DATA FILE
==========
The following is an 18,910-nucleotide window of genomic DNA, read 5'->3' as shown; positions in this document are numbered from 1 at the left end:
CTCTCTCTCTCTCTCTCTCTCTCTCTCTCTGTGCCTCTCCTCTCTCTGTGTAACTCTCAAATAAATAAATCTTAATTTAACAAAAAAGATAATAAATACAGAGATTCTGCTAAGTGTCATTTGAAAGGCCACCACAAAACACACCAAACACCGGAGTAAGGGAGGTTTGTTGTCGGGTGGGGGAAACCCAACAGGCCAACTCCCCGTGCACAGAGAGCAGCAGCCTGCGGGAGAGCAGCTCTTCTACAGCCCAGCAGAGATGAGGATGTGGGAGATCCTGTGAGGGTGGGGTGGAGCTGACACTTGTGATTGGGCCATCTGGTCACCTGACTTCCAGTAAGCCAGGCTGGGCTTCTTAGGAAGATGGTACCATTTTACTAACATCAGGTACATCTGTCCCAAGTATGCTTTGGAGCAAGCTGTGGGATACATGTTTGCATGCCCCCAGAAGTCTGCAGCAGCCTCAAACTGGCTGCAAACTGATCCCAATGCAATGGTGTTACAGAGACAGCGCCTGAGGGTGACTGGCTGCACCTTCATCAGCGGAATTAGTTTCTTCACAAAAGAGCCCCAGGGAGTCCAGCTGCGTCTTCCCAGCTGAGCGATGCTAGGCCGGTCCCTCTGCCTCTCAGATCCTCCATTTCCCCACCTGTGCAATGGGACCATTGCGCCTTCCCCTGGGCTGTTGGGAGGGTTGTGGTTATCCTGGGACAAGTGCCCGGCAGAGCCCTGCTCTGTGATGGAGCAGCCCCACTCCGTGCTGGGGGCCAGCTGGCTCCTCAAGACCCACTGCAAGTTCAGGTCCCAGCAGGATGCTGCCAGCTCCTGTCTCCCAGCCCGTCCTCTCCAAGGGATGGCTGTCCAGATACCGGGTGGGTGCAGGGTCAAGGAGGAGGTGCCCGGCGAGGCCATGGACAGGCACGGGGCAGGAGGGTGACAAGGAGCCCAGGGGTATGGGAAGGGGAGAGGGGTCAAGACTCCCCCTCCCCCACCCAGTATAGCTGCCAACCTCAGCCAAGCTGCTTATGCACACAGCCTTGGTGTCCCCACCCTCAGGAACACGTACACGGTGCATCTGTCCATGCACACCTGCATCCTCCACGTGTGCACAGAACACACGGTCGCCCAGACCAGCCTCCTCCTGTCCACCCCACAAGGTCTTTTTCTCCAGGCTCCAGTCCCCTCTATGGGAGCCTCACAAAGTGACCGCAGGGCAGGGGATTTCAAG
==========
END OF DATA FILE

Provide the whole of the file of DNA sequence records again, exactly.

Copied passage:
The following is an 18,910-nucleotide window of genomic DNA, read 5'->3' as shown; positions in this document are numbered from 1 at the left end:
CTCTCTCTCTCTCTCTCTCTCTCTCTCTCTGTGCCTCTCCTCTCTCTGTGTAACTCTCAAATAAATAAATCTTAATTTAACAAAAAAGATAATAAATACAGAGATTCTGCTAAGTGTCATTTGAAAGGCCACCACAAAACACACCAAACACCGGAGTAAGGGAGGTTTGTTGTCGGGTGGGGGAAACCCAACAGGCCAACTCCCCGTGCACAGAGAGCAGCAGCCTGCGGGAGAGCAGCTCTTCTACAGCCCAGCAGAGATGAGGATGTGGGAGATCCTGTGAGGGTGGGGTGGAGCTGACACTTGTGATTGGGCCATCTGGTCACCTGACTTCCAGTAAGCCAGGCTGGGCTTCTTAGGAAGATGGTACCATTTTACTAACATCAGGTACATCTGTCCCAAGTATGCTTTGGAGCAAGCTGTGGGATACATGTTTGCATGCCCCCAGAAGTCTGCAGCAGCCTCAAACTGGCTGCAAACTGATCCCAATGCAATGGTGTTACAGAGACAGCGCCTGAGGGTGACTGGCTGCACCTTCATCAGCGGAATTAGTTTCTTCACAAAAGAGCCCCAGGGAGTCCAGCTGCGTCTTCCCAGCTGAGCGATGCTAGGCCGGTCCCTCTGCCTCTCAGATCCTCCATTTCCCCACCTGTGCAATGGGACCATTGCGCCTTCCCCTGGGCTGTTGGGAGGGTTGTGGTTATCCTGGGACAAGTGCCCGGCAGAGCCCTGCTCTGTGATGGAGCAGCCCCACTCCGTGCTGGGGGCCAGCTGGCTCCTCAAGACCCACTGCAAGTTCAGGTCCCAGCAGGATGCTGCCAGCTCCTGTCTCCCAGCCCGTCCTCTCCAAGGGATGGCTGTCCAGATACCGGGTGGGTGCAGGGTCAAGGAGGAGGTGCCCGGCGAGGCCATGGACAGGCACGGGGCAGGAGGGTGACAAGGAGCCCAGGGGTATGGGAAGGGGAGAGGGGTCAAGACTCCCCCTCCCCCACCCAGTATAGCTGCCAACCTCAGCCAAGCTGCTTATGCACACAGCCTTGGTGTCCCCACCCTCAGGAACACGTACACGGTGCATCTGTCCATGCACACCTGCATCCTCCACGTGTGCACAGAACACACGGTCGCCCAGACCAGCCTCCTCCTGTCCACCCCACAAGGTCTTTTTCTCCAGGCTCCAGTCCCCTCTATGGGAGCCTCACAAAGTGACCGCAGGGCAGGGGATTTCAAG